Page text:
New York, June 15, 2006—A county court in central China today sentenced reporter Yang Xiaoqing to one year in prison on charges of extortion after he wrote about corruption involving local officials. Yang, a reporter for China Industrial Economy News, was arrested in January and charged with extortion and blackmail.
His wife, Gong Jie, said that Yang was innocent. She told the Committee to Protect Journalists that he would appeal the sentence. Before his arrest Yang spent months in hiding following threats and intimidation by local officials, his wife said. She believes that his detention is connected to two articles he wrote in May 2005 alleging corruption in the sale of a state-owned company by county officials.
“CPJ has documented several cases where local officials in China have fabricated charges against journalists in reprisal for critical reporting. In the absence of an independent judiciary, the odds are stacked against the journalists,” said CPJ Executive Director Ann Cooper.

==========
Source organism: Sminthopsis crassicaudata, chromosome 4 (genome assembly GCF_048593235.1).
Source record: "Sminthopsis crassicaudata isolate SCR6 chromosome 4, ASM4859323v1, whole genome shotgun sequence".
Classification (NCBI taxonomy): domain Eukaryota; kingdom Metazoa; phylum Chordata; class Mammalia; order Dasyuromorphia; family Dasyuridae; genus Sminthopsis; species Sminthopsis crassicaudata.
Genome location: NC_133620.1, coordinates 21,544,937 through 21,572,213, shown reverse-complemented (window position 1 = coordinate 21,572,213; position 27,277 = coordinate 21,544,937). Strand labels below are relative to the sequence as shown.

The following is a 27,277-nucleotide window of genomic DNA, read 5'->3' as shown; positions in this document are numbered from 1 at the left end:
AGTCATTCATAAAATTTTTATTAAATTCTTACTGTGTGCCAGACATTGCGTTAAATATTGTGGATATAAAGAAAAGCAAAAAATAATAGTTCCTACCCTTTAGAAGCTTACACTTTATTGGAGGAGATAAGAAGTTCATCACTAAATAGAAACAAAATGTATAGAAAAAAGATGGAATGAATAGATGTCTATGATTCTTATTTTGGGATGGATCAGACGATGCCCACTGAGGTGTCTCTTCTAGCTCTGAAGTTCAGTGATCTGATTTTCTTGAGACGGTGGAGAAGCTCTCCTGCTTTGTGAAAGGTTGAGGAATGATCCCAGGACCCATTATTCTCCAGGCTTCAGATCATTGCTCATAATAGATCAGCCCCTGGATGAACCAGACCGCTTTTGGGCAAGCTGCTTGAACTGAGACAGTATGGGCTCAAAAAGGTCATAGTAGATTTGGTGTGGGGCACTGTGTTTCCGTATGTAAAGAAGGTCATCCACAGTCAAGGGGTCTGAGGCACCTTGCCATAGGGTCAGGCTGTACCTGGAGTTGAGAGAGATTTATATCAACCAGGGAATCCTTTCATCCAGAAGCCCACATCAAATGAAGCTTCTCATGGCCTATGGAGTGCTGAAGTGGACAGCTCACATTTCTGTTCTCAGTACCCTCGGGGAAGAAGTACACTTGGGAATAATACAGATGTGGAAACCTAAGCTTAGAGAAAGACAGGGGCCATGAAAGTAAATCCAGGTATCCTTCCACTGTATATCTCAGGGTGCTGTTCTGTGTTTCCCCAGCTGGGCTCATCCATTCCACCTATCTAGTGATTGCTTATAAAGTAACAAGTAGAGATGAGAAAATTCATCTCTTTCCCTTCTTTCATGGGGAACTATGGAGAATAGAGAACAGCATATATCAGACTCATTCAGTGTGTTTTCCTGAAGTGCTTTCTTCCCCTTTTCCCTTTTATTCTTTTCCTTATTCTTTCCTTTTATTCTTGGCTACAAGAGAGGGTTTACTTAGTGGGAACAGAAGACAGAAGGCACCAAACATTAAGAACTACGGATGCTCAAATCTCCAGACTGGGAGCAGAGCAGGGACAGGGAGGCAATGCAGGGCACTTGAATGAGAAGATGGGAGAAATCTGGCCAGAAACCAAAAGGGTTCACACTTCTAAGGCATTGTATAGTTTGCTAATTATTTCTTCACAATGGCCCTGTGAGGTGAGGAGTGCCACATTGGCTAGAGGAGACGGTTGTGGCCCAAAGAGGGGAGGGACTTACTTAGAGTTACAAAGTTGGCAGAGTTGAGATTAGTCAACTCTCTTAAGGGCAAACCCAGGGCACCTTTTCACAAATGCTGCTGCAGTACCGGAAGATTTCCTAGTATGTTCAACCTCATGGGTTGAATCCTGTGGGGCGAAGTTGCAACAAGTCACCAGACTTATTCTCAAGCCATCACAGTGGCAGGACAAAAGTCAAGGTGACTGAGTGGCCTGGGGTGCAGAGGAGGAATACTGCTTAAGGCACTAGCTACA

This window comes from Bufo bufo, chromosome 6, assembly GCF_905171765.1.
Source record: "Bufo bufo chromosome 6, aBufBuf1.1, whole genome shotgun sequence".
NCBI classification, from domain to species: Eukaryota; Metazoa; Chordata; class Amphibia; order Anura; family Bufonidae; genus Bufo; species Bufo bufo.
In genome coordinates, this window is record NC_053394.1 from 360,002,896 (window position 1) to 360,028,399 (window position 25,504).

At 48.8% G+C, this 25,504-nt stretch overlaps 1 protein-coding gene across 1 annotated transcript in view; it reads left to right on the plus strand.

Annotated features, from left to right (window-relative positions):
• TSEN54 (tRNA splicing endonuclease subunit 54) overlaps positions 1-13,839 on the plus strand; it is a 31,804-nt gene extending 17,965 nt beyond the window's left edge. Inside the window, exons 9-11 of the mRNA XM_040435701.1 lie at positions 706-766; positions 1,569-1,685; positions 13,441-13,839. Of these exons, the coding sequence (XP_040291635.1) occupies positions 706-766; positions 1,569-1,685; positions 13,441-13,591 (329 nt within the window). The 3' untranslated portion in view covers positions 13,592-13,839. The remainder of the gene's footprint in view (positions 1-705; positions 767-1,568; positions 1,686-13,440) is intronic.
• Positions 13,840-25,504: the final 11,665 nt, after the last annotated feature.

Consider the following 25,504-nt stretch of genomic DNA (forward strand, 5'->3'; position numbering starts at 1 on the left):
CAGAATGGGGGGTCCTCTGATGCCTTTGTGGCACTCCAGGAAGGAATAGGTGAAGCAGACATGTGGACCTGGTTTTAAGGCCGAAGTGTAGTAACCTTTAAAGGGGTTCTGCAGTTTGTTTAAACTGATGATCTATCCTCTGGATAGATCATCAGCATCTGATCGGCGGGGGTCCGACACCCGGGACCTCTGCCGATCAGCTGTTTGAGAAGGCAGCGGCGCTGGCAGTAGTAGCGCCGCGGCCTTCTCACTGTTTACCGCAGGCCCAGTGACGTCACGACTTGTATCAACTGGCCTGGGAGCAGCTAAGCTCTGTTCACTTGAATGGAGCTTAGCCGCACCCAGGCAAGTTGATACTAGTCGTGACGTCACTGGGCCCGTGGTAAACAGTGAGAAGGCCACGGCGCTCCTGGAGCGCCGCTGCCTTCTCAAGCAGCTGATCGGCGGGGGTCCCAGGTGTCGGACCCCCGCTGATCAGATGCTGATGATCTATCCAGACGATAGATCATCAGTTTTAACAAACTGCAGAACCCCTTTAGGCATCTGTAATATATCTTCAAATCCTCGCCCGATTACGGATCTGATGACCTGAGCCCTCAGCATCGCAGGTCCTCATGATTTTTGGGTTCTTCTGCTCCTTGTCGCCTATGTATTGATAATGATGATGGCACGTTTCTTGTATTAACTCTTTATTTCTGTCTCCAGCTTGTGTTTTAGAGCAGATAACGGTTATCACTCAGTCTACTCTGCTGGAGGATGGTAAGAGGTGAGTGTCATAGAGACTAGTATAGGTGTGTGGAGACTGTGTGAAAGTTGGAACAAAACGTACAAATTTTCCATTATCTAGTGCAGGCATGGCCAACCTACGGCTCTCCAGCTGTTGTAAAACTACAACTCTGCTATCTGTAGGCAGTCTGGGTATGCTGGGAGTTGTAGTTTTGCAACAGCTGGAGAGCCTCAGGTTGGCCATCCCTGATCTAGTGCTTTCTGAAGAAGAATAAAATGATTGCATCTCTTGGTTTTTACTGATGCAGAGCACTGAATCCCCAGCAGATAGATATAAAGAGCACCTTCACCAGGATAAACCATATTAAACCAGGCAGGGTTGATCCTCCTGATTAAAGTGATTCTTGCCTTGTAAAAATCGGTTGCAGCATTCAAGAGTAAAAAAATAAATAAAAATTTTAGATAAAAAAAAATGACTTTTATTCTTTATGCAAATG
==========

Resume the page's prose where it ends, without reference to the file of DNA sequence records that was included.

Authorities accused Yang of concocting reports in order to extort up to 800,000 Yuan (US$100,000) from Longhui county officials. But Yang’s colleagues stand by his reports.
Before the trial, the journalist’s lawyer, Zhang Xingshui, told CPJ that authorities had produced no evidence to support the charges against him. The lawyer said he did not believe that Yang could receive a fair trial in Longhui County, where he was sentenced today.
Yang’s health has deteriorated in detention, according to his wife. Gong said that her husband had developed an undiagnosed growth, and that prison officials had not allowed him to see a private doctor for treatment.
“Yang should be released so that he can seek medical treatment immediately,” Cooper added.